Opposite dominant hands - which right-handed hitters are facing left-handed pitchers, or vice versa?
Hot hand - which hitters have an above-average number of hits in a recent time frame (i.e. this past week)?
BTS recommended players - what are the 4 recommended players and the 4 popular players listed on Beat the Streak's website that day?
BTS player-pitcher batting average - which players have the best betting average against the opposing starting pitcher over the last 5 years? This is on Beat the Streak's site too.
Insert code here...
This is where you start coding and I wrap up the blog post so you can get to it.
The logical choice is to write everything in Python (3!). I love Python. If you don't know it already, get learning. This is a biased opinion though.
Remember, start with a backtesting framework. You'll thank me later. Extrapolating your algorithm results over past data isn't a guaranteed indication of anything but might save you a bunch of time.
Think - if you can tune now, that might be the difference between a 57-game streak and a 51-game streak.
Consider the approaches above. Consider combinations of the approaches above. But don't limit yourself.
Evil thoughts on clones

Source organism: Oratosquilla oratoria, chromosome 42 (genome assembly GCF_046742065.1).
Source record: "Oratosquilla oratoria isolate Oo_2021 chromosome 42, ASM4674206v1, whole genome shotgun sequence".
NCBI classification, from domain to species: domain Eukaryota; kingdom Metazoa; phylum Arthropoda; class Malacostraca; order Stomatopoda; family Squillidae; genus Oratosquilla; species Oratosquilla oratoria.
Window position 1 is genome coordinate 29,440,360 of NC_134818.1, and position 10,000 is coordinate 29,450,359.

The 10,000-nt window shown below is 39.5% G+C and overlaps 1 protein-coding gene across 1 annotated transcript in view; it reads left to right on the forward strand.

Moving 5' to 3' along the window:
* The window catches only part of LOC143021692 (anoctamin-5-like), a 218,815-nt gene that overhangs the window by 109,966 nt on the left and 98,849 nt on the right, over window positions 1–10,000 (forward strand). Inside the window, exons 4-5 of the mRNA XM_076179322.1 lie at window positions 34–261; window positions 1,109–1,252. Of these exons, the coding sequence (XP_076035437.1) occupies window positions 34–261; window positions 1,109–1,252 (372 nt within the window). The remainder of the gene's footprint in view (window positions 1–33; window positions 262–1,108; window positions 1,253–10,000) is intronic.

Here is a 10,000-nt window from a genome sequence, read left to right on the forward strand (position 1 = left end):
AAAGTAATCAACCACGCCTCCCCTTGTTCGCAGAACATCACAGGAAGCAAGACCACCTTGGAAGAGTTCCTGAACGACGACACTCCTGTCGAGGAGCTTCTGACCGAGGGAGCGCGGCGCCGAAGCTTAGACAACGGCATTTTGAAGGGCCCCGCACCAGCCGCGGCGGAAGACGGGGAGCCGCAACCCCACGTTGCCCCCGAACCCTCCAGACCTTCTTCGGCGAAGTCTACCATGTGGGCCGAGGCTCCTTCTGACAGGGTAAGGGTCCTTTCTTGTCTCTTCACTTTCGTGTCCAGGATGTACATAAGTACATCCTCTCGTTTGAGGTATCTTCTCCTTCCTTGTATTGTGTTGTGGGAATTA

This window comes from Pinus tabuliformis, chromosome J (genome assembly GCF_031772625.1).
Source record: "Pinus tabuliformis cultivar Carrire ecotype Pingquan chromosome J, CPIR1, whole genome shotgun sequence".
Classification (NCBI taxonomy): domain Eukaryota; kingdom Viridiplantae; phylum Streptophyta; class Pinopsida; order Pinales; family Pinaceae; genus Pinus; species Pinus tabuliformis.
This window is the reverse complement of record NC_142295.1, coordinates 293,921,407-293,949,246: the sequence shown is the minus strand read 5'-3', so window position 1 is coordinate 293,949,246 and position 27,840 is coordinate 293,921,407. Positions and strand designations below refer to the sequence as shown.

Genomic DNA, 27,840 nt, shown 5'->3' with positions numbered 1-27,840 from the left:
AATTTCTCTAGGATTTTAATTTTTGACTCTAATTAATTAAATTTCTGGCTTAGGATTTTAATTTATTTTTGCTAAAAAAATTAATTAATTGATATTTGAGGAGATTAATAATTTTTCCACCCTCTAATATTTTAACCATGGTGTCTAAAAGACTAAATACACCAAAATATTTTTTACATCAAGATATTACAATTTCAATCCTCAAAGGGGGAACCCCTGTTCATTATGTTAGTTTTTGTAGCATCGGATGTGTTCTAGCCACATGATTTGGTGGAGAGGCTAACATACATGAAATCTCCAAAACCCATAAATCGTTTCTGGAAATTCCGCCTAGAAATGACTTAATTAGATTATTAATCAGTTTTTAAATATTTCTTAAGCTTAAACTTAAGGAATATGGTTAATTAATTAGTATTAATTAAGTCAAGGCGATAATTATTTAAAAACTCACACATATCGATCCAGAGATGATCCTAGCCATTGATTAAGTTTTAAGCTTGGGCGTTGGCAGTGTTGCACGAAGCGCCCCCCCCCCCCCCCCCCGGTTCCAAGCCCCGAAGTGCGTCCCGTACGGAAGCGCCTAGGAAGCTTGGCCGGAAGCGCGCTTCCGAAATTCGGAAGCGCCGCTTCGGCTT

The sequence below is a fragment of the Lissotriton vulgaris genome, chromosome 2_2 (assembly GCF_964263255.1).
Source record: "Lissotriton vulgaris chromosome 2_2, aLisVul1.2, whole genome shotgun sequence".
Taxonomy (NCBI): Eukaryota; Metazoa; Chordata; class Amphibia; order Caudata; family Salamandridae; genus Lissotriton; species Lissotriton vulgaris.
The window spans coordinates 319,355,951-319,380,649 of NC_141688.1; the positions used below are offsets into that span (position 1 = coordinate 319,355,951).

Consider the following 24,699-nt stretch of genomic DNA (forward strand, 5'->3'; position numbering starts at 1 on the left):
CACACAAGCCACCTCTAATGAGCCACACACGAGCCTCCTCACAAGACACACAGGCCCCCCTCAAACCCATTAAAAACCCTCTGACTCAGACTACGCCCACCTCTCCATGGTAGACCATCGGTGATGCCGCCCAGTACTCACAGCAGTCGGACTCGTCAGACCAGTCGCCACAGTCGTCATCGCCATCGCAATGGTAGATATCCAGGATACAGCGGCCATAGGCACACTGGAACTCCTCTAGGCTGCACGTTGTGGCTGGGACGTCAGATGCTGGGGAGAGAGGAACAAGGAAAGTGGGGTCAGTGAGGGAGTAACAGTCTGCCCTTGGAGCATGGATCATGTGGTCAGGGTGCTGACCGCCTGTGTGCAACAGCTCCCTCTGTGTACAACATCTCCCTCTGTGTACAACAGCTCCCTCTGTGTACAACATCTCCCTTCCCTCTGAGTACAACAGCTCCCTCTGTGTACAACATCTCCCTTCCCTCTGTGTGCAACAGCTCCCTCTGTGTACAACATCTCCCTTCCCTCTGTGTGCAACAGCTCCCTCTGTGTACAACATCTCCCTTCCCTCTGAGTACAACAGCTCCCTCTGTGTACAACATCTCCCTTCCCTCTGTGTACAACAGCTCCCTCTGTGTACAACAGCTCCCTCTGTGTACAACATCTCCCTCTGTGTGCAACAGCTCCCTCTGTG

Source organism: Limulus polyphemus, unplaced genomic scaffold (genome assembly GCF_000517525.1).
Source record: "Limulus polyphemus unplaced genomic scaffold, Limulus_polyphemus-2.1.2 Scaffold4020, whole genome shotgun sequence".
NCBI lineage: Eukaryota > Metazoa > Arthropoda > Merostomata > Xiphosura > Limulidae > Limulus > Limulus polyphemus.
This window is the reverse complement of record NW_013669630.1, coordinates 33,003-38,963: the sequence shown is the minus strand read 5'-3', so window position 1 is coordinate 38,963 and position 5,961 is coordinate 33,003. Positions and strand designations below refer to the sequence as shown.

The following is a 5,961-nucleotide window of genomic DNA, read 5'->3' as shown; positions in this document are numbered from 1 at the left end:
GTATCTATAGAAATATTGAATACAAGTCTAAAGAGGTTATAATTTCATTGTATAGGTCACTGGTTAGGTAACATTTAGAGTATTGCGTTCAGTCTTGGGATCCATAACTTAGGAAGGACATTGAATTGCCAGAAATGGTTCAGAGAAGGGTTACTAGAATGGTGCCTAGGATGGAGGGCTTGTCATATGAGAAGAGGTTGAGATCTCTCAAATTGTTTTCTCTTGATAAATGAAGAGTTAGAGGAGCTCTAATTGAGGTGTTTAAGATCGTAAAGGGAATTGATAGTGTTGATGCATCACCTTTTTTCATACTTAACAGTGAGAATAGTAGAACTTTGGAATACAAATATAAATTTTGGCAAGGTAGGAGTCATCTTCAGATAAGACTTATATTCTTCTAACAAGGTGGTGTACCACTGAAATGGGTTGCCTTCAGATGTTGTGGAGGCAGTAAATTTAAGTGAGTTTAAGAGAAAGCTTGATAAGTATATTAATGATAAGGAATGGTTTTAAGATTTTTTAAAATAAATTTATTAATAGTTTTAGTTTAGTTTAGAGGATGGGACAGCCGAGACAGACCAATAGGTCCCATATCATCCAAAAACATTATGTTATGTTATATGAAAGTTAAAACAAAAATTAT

Look, I make my living as an information security consultant (l33t haxx0r), so I've got to bring this up.
My understanding is it's pretty easy to make a "Beat the Streak" account. They're not asking for your SSN or doing any kind of serious individuality confirmation.
I have not really looked into this. But my hunch is someone could get away with having like 50+ accounts.
You just need to fake them convincingly. A little VPS (unique-ish IP address) for each "person". Maybe from Vultr because it's cheap. Maybe some Digital Ocean droplets for the same reason, and to spice up the IP ranges.
Stagger the account creation so you don't have dozens of accounts with the same creation date.
You can access the game by web app so we don't have to emulate mobile stuff even. Each "person" has their times when they tend to play, they have a browser (user agent string!) they like to use, some are better at updating it than others (i.e. bump the UA string sometimes). Get creative - you're playing G0D and making (fake) life, in a way.
50+ chances to guess right with whatever your model is beats just 1. However, if you get close to beating the streak - say even 30 good guesses - MLB.com or whoever will likely perform an audit. I don't know anyone in cyber world who's pining to work for MLB.com and certainly not anyone worth their weight in salt. So I'm just saying... be smart about your multiple identities and chances are you'll get away with it.
But there'll always be that thought in the back of your mind, as you get close, whether you'll get caught and be out $5.6 million.
Don't let this article be found in your browser history.
If you're going down this rabbit hole, I enjoyed reading the following and think you will too.
I don't want to underestimate the fact this is freakishly difficult, even if you produce a crazy good model. Because probabilities, people.
That's why I'm not spending time on this (at the moment). Other priorities with better odds of return.
Still - these chances are likely better than your state lottery. The pursuit will be more fun. You'll learn something about coding and modeling even if you don't become a millionaire.